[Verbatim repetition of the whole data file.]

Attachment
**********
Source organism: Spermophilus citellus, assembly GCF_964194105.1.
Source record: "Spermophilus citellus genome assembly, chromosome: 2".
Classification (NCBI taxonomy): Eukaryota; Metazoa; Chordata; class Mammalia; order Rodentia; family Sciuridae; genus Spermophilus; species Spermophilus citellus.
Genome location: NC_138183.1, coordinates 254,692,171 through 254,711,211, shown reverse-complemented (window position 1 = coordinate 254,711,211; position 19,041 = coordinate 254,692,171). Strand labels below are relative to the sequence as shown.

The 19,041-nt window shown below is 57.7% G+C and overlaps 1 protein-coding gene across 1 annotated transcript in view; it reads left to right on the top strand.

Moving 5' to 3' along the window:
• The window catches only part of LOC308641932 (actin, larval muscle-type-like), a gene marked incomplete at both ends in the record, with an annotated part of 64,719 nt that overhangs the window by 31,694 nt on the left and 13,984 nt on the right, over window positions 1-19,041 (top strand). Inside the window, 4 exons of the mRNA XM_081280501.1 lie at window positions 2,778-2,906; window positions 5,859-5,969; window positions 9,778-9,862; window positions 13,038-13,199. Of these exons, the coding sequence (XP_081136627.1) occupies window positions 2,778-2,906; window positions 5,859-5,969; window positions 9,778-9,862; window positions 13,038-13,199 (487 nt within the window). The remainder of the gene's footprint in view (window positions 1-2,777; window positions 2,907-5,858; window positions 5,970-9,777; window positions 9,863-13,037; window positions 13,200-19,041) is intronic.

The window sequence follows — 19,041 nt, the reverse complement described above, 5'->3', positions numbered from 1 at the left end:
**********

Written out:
Source organism: Spermophilus citellus, assembly GCF_964194105.1.
Source record: "Spermophilus citellus genome assembly, chromosome: 2".
Classification (NCBI taxonomy): Eukaryota; Metazoa; Chordata; class Mammalia; order Rodentia; family Sciuridae; genus Spermophilus; species Spermophilus citellus.
Genome location: NC_138183.1, coordinates 254,692,171 through 254,711,211, shown reverse-complemented (window position 1 = coordinate 254,711,211; position 19,041 = coordinate 254,692,171). Strand labels below are relative to the sequence as shown.

The 19,041-nt window shown below is 57.7% G+C and overlaps 1 protein-coding gene across 1 annotated transcript in view; it reads left to right on the top strand.

Moving 5' to 3' along the window:
• The window catches only part of LOC308641932 (actin, larval muscle-type-like), a gene marked incomplete at both ends in the record, with an annotated part of 64,719 nt that overhangs the window by 31,694 nt on the left and 13,984 nt on the right, over window positions 1-19,041 (top strand). Inside the window, 4 exons of the mRNA XM_081280501.1 lie at window positions 2,778-2,906; window positions 5,859-5,969; window positions 9,778-9,862; window positions 13,038-13,199. Of these exons, the coding sequence (XP_081136627.1) occupies window positions 2,778-2,906; window positions 5,859-5,969; window positions 9,778-9,862; window positions 13,038-13,199 (487 nt within the window). The remainder of the gene's footprint in view (window positions 1-2,777; window positions 2,907-5,858; window positions 5,970-9,777; window positions 9,863-13,037; window positions 13,200-19,041) is intronic.

The window sequence follows — 19,041 nt, the reverse complement described above, 5'->3', positions numbered from 1 at the left end: